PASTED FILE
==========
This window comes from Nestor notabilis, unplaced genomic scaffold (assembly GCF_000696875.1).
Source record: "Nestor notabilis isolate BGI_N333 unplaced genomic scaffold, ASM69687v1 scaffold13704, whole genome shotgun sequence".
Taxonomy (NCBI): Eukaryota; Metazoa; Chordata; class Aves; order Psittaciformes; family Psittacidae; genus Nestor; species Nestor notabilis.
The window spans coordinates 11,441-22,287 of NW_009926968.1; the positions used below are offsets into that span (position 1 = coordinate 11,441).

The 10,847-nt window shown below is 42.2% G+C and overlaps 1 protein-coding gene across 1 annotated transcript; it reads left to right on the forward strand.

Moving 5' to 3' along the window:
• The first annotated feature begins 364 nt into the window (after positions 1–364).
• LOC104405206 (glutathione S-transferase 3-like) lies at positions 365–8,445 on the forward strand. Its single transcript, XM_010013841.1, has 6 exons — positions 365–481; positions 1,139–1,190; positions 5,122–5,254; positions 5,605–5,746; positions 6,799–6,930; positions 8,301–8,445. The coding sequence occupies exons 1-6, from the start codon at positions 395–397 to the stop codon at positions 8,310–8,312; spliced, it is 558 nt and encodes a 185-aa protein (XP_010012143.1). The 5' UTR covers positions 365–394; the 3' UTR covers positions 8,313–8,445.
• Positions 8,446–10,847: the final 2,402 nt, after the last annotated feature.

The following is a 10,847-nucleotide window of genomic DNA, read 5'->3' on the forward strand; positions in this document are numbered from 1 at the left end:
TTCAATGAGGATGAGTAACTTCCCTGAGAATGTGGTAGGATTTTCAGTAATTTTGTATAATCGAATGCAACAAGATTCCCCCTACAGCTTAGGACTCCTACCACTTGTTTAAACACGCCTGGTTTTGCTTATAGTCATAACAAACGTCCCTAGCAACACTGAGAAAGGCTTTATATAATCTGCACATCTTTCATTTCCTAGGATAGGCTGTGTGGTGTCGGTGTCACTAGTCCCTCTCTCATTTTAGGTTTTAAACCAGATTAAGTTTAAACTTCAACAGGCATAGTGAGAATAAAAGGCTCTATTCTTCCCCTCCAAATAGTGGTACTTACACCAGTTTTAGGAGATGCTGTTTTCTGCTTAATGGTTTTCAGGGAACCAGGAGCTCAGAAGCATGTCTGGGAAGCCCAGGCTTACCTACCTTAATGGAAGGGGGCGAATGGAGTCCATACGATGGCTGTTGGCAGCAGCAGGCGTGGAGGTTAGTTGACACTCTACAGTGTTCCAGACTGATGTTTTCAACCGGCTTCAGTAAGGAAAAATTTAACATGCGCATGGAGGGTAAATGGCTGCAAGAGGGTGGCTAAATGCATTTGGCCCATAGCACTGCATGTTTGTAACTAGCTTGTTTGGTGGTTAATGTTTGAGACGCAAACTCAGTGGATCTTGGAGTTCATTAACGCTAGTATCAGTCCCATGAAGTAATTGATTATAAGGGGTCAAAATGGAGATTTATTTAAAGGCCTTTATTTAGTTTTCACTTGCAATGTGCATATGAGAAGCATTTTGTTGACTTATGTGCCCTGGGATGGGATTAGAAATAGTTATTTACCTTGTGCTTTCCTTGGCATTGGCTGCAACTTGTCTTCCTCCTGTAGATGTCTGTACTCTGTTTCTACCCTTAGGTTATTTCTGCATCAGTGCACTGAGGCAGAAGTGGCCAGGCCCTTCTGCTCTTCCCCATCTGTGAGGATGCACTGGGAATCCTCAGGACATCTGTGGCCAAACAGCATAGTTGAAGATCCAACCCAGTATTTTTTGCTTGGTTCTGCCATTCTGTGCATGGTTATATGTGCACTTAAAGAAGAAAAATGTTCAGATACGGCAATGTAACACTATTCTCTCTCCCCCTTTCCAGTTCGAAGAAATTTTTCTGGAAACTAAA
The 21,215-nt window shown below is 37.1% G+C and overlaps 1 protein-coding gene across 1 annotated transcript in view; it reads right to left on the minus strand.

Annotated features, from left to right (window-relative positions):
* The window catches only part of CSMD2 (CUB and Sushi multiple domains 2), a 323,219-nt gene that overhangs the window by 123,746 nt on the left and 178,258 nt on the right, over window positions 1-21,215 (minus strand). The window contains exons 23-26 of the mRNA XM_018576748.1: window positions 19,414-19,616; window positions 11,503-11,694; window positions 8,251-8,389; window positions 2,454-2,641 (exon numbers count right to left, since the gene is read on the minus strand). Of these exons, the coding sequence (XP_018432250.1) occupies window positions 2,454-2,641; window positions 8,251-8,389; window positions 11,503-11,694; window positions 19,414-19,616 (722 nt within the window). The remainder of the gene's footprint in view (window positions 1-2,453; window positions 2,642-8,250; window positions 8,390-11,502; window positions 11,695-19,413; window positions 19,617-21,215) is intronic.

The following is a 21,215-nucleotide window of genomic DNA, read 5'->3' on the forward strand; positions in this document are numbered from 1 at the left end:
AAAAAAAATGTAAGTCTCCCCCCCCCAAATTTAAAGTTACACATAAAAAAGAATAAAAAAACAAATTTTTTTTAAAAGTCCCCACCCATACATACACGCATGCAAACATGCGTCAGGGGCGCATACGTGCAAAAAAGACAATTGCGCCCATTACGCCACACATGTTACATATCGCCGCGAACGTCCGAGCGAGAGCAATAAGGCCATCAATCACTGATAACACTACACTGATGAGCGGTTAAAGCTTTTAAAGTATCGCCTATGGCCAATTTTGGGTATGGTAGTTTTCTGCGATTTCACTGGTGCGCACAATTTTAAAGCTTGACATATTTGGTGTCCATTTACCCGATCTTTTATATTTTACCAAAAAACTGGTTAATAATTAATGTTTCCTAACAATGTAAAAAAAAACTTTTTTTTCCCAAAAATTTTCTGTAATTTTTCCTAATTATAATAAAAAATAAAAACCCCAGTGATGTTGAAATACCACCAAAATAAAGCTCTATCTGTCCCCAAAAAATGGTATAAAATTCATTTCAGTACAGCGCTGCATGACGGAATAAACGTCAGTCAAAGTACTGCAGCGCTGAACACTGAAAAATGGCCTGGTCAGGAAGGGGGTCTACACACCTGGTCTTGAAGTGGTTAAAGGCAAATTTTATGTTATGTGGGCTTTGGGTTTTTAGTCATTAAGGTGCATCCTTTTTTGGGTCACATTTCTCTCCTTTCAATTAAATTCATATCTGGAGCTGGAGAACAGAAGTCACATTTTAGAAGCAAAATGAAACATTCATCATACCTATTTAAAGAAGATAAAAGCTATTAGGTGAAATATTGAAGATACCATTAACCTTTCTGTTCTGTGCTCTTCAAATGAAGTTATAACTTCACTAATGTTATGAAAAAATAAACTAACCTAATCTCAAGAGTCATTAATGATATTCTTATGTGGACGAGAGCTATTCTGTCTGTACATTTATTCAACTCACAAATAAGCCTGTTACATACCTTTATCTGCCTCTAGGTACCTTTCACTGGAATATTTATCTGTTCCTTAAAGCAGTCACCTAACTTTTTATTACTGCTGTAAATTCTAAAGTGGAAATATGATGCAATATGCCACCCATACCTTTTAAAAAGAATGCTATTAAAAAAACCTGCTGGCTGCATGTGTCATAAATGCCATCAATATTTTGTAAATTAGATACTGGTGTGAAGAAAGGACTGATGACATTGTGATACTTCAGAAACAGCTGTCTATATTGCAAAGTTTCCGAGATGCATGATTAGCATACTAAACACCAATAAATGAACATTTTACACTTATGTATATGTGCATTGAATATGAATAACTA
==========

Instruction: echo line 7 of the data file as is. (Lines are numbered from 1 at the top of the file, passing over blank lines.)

• The first annotated feature begins 364 nt into the window (after positions 1–364).